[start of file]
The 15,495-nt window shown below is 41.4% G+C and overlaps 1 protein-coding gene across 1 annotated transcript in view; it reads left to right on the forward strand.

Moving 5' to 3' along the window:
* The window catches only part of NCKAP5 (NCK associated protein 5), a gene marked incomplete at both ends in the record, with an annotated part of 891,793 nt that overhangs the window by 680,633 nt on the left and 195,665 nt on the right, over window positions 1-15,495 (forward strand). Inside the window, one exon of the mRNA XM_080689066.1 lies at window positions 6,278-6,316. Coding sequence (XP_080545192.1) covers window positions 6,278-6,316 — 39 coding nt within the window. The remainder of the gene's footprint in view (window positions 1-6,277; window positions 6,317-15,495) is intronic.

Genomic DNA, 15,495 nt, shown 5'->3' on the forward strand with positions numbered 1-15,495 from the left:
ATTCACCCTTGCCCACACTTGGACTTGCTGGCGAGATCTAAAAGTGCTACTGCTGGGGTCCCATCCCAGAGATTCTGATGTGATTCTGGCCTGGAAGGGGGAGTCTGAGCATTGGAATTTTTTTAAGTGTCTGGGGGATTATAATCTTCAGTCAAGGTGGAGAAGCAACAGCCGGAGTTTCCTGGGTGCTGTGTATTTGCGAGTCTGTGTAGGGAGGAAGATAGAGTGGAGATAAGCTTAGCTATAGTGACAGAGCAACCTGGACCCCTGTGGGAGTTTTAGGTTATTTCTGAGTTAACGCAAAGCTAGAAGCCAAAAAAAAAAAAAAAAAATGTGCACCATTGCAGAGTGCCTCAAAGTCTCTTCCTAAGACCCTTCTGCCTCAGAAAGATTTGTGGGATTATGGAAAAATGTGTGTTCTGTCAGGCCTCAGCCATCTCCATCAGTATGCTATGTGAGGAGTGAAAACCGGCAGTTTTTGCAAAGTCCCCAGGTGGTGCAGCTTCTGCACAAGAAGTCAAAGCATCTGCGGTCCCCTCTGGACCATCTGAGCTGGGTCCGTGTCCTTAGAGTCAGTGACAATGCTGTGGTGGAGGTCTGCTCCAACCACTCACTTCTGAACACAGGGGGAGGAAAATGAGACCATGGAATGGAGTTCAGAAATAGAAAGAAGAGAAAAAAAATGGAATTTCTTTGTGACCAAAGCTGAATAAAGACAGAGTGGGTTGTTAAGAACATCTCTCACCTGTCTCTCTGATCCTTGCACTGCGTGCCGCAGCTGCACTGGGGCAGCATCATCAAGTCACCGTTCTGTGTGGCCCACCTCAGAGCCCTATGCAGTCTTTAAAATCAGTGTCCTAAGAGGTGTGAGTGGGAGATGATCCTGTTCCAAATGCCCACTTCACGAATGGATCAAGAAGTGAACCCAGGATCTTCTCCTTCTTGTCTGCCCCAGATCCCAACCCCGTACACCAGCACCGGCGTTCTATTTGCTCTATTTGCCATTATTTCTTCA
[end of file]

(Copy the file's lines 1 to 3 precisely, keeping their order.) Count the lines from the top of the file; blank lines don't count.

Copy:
The 15,495-nt window shown below is 41.4% G+C and overlaps 1 protein-coding gene across 1 annotated transcript in view; it reads left to right on the forward strand.

Moving 5' to 3' along the window:
* The window catches only part of NCKAP5 (NCK associated protein 5), a gene marked incomplete at both ends in the record, with an annotated part of 891,793 nt that overhangs the window by 680,633 nt on the left and 195,665 nt on the right, over window positions 1-15,495 (forward strand). Inside the window, one exon of the mRNA XM_080689066.1 lies at window positions 6,278-6,316. Coding sequence (XP_080545192.1) covers window positions 6,278-6,316 — 39 coding nt within the window. The remainder of the gene's footprint in view (window positions 1-6,277; window positions 6,317-15,495) is intronic.